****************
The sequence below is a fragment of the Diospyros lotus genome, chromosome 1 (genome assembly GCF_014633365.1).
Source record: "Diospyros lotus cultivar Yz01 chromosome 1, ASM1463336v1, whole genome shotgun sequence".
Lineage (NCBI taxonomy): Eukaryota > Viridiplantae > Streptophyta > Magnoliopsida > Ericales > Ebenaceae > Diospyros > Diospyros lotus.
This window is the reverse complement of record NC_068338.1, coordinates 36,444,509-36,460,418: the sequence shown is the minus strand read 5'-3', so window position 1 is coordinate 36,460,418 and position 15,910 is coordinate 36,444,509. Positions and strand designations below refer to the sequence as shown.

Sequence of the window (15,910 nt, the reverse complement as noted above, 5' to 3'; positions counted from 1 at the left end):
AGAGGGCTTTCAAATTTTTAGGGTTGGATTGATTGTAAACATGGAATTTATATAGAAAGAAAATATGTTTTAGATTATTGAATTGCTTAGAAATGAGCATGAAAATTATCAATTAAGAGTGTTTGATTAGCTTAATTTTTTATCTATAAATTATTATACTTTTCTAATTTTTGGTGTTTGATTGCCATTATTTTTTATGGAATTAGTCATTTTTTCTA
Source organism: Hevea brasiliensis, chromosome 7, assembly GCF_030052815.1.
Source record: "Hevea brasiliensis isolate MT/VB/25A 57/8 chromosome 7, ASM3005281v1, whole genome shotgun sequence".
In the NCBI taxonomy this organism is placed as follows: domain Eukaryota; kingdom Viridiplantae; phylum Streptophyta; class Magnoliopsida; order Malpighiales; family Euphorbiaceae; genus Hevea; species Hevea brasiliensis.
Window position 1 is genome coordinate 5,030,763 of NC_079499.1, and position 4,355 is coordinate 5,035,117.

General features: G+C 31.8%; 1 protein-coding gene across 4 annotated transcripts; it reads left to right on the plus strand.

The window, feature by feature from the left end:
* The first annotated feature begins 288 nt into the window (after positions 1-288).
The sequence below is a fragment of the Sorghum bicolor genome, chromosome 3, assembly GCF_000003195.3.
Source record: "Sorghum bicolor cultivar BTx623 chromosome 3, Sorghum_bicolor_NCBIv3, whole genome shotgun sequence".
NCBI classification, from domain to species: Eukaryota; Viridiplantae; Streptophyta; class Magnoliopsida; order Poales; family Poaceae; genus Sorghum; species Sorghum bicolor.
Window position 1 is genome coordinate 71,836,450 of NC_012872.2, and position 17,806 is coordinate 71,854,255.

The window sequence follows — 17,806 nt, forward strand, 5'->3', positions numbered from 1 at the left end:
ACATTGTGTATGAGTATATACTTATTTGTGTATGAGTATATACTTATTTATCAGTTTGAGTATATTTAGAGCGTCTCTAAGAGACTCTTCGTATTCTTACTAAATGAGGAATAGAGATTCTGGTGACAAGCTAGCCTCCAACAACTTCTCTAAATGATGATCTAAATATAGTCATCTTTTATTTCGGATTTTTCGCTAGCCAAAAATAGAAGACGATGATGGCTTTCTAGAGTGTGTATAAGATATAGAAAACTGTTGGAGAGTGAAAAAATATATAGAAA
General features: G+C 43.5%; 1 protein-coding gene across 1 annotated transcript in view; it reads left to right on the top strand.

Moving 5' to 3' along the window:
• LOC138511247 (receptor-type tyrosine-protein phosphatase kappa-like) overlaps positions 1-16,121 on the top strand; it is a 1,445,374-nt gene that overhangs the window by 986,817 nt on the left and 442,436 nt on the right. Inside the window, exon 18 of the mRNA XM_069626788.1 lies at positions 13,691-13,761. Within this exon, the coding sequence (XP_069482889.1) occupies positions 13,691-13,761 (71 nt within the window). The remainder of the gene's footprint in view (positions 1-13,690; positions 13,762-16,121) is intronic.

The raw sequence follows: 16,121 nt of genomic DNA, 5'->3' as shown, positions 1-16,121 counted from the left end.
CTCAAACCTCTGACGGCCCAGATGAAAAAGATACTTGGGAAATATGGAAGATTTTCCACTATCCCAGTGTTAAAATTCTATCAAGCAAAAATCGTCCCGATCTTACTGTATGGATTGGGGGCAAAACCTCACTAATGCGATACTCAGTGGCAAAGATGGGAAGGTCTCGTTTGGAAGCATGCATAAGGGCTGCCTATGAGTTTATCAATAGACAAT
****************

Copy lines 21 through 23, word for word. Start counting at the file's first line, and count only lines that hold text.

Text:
Moving 5' to 3' along the window:
• LOC138511247 (receptor-type tyrosine-protein phosphatase kappa-like) overlaps positions 1-16,121 on the top strand; it is a 1,445,374-nt gene that overhangs the window by 986,817 nt on the left and 442,436 nt on the right. Inside the window, exon 18 of the mRNA XM_069626788.1 lies at positions 13,691-13,761. Within this exon, the coding sequence (XP_069482889.1) occupies positions 13,691-13,761 (71 nt within the window). The remainder of the gene's footprint in view (positions 1-13,690; positions 13,762-16,121) is intronic.

The raw sequence follows: 16,121 nt of genomic DNA, 5'->3' as shown, positions 1-16,121 counted from the left end.